Pro-Israel bias: BBC admits editorial breach in interview with Israeli defense chief
The BBC has reached a “provisional finding” to uphold complaints made by Palestinian activists that the broadcaster breached its editorial guidelines in a “soft” interview with the Israeli defense minister.
Complaints focused on BBC journalist Sarah Montague’s alleged failure to challenge controversial claims made by Israeli Defense Minister Moshe Ya’alon.
Journalist Amena Saleem, who works with the Palestine Solidarity Campaign (PSC), wrote on Electronic Intifada that she received an email last week from the BBC’s Editorial Complaints Unit (ECU) indicating grievances lodged by the PSC would be upheld.
However, a BBC spokesperson said the finding was “provisional” and the outcome was yet to be finalized.
According to a PSC transcript of the interview, broadcast on BBC Radio 4’s flagship news program “Today” on March 19, Ya’alon said that Palestinians enjoy political independence.
If the complaint is upheld, it is the second time in recent months the ECU has censured the state-run corporation for its pro-Israel bias.
Complaint against BBC for describing Gaza war as "Israel's security operation" upheld http://t.co/bAi7GShy6P
— Daniel Wickham (@DanielWickham93) May 20, 2015
BBC News Online was found to have breached its editorial guidelines last July when it described the author of an article about Gaza’s hidden tunnels as an “independent defense analyst.”
The author, Dr Eado Hecht, is a lecturer in military doctrine at Bar Ilan University, an institution described by the ECU as being “explicitly pro-Israeli.”
The complaints board also acknowledged the author had “published articles written from a clearly pro-Israeli perspective.”
In Montague’s interview with Ya’alon, the senior BBC journalist failed to address misleading statements by the Israeli defense minister.
According to a transcript, Ya’alon said Palestinians “enjoy already political independence. They have their own political system, government, parliament, municipalities and so forth. And we are happy with it. We don’t want to govern them whatsoever.”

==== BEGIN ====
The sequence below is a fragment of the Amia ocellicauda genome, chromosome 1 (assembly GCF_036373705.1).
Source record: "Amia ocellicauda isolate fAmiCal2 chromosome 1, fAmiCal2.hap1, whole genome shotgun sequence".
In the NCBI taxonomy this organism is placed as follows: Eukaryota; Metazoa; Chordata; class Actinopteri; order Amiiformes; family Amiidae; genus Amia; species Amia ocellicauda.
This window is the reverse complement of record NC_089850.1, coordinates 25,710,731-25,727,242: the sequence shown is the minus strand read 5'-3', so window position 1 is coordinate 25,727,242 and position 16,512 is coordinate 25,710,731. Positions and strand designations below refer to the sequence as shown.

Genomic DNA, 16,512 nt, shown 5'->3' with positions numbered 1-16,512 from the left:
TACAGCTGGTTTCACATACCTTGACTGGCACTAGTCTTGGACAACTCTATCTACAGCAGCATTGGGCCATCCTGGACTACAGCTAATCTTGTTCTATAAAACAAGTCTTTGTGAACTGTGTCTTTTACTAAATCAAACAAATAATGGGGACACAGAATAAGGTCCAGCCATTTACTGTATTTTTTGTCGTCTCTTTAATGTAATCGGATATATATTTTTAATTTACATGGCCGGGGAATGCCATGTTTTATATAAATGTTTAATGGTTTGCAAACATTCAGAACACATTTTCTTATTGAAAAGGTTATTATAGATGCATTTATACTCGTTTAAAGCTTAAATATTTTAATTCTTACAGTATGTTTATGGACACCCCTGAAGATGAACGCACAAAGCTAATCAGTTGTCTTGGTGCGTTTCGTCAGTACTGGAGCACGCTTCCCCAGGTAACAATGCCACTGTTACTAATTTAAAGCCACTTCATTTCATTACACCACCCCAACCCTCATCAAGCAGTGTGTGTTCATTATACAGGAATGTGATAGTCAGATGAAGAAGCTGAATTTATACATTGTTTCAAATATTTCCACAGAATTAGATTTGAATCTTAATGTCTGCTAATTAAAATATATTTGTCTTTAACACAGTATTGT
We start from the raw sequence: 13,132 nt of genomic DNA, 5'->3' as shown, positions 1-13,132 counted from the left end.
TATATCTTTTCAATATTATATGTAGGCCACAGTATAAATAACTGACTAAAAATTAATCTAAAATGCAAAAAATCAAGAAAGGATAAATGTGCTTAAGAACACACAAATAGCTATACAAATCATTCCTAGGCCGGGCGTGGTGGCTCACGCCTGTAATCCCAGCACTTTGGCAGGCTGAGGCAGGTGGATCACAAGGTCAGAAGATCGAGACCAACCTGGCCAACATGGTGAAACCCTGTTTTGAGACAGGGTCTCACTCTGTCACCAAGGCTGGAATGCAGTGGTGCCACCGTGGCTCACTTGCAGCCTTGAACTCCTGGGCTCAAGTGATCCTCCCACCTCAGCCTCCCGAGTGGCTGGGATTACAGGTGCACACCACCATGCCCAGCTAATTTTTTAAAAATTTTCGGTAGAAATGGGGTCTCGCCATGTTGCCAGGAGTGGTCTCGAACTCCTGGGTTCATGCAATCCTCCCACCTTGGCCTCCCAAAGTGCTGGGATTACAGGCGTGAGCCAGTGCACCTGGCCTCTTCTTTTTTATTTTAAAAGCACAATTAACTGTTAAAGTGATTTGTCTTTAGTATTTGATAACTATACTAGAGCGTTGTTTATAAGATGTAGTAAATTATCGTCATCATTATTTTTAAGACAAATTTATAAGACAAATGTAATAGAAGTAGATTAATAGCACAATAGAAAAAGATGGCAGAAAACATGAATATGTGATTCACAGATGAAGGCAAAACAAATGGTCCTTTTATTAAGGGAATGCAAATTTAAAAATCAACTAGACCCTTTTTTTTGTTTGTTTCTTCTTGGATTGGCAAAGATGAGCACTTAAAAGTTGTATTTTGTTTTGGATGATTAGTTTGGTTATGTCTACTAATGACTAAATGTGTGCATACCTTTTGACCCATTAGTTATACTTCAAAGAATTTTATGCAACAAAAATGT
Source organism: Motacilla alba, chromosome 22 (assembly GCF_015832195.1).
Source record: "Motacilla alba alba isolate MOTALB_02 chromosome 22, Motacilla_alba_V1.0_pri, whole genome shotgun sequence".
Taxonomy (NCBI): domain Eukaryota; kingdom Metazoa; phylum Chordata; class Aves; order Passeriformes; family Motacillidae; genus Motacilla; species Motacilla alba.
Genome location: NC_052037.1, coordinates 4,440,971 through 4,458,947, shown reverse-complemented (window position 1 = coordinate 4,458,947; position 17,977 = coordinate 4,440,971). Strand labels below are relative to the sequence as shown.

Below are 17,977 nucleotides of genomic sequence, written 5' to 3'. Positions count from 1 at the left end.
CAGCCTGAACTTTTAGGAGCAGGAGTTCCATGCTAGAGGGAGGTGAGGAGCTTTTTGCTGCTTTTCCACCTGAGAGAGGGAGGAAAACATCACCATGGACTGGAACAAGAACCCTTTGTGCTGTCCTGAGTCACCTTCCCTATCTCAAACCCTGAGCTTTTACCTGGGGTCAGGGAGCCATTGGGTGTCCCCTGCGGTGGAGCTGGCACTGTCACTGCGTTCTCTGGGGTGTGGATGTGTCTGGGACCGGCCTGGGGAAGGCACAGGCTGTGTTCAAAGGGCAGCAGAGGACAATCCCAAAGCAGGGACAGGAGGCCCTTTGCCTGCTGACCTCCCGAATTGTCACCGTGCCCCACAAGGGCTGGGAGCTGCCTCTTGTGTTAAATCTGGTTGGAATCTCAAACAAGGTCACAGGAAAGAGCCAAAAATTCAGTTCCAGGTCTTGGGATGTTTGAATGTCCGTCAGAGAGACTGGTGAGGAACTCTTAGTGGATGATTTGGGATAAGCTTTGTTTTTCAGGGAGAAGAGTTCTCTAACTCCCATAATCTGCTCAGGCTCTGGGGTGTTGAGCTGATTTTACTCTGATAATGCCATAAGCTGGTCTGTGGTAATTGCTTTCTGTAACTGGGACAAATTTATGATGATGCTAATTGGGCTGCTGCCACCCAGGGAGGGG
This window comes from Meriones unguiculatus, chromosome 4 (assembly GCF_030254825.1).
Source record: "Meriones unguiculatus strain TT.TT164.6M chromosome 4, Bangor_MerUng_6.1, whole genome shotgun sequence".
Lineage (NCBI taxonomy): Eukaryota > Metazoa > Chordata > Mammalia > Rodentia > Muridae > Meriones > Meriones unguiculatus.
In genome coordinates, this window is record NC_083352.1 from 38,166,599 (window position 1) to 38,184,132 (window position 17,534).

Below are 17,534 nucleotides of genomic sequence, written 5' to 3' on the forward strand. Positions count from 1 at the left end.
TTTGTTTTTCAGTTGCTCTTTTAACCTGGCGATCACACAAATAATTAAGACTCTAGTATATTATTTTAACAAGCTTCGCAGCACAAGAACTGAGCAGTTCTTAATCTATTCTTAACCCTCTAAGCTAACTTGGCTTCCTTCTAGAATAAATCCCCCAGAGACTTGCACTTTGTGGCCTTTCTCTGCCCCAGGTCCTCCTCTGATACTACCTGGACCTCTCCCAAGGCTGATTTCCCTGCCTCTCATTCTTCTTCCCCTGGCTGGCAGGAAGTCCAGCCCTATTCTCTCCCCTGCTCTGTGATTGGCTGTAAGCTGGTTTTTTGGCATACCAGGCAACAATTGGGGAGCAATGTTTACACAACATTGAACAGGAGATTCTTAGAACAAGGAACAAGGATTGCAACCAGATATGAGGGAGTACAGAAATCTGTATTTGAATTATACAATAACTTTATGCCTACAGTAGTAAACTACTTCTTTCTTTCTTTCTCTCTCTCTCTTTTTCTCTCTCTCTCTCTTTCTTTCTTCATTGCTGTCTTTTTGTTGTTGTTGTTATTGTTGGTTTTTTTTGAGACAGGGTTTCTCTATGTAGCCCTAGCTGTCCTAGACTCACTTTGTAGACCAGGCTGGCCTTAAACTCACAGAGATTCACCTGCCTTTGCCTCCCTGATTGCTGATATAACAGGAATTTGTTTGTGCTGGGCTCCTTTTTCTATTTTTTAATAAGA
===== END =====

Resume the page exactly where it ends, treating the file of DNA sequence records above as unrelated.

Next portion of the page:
The PSC has challenged Ya’alon’s statement, claiming Palestinians live under occupation and, in Gaza, under siege.
The UN General Assembly, Security Council and the International Court of Justice all consider Israel to be an “occupying power.”
Ya’alon also said that the 1.5 million Arabs living in Israel have the “same civil rights as we enjoy.”
According to Hassan Jabareen, head of the Legal Center for Arab Minority Rights in Israel (Adalah), Israel has 45 laws that can be considered discriminatory against Arab citizens of Israel.
“The discrimination started with laws related to land before it turned to laws related to humans; new laws now target citizenship, identity and freedom of speech," he told the Journal of Turkish Weekly last week.
Saleem claims the ECU sent her an email in which they upheld the complaints against the broadcaster.
She quotes ECU head Fraser Steel: “Mr. Ya’alon was allowed to make several controversial statements … without any meaningful challenge, and the program-makers have accepted that the interviewer ought to have interrupted him and questioned him on his assertions.”
“The result was that the output fell below the BBC’s standards of impartiality,” he added.
A BBC spokesperson said: “The BBC has reached a provisional finding that the complaints should be upheld and will be taking comments from the complainants into account before finalising the outcome.”
The broadcaster has come under scrutiny from Britain’s communications regulator Ofcom in recent years.
A BBC Radio 1 Newsbeat program was found to be in breach of broadcasting guidelines when it interviewed a British jihadist in Syria who compared the war to playing the computer game “Call of Duty.”
Ofcom ruled the comments had no context and were inappropriate for a younger audience.
Montague was responsible for another slip-up in 2013, when crime writer Lynda La Plante used the word “retard” during an interview on the Today program.
Montague changed the subject during the interview in an “implicit criticism,” but Ofcom said she should have addressed the point more explicitly.